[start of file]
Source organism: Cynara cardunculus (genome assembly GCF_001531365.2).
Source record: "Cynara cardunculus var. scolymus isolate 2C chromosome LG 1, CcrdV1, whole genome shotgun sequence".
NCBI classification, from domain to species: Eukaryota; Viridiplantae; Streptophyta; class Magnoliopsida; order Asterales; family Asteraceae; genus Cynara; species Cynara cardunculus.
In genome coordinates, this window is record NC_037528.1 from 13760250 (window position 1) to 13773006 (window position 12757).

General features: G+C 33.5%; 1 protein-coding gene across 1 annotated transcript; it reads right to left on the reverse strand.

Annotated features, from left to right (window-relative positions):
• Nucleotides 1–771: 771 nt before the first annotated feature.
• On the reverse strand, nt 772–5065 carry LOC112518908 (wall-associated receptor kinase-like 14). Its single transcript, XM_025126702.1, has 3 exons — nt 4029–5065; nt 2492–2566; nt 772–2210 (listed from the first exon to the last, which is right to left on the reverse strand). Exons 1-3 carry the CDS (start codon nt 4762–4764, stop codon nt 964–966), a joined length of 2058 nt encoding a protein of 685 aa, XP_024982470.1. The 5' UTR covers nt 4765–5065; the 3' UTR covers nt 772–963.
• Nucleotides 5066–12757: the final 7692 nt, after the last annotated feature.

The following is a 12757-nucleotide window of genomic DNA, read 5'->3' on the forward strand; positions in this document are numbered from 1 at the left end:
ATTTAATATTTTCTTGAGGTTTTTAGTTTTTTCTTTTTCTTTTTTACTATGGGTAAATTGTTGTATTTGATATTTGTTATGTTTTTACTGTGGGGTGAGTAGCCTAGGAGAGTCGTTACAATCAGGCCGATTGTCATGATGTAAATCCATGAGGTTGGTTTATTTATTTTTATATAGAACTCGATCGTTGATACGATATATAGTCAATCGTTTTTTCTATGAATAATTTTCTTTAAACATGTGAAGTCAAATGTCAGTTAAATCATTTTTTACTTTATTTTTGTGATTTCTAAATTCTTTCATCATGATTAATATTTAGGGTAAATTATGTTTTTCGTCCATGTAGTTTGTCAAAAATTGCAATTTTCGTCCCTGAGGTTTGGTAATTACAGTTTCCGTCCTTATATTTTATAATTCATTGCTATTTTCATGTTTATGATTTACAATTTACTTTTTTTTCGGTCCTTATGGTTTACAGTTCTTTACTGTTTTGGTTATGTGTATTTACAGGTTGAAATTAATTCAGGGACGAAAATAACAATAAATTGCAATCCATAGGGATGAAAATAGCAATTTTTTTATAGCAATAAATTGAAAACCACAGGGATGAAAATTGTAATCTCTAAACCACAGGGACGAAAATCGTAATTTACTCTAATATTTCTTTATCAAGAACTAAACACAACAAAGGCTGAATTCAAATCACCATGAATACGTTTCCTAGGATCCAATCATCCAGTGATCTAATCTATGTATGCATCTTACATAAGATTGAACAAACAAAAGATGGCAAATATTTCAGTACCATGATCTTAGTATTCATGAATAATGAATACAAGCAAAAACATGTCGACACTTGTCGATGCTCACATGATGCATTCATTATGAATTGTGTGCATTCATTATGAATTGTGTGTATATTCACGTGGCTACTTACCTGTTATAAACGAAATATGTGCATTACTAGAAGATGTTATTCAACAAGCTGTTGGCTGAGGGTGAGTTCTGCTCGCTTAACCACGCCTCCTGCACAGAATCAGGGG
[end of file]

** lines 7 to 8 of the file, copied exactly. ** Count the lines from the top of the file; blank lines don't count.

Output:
• Nucleotides 1–771: 771 nt before the first annotated feature.
• On the reverse strand, nt 772–5065 carry LOC112518908 (wall-associated receptor kinase-like 14). Its single transcript, XM_025126702.1, has 3 exons — nt 4029–5065; nt 2492–2566; nt 772–2210 (listed from the first exon to the last, which is right to left on the reverse strand). Exons 1-3 carry the CDS (start codon nt 4762–4764, stop codon nt 964–966), a joined length of 2058 nt encoding a protein of 685 aa, XP_024982470.1. The 5' UTR covers nt 4765–5065; the 3' UTR covers nt 772–963.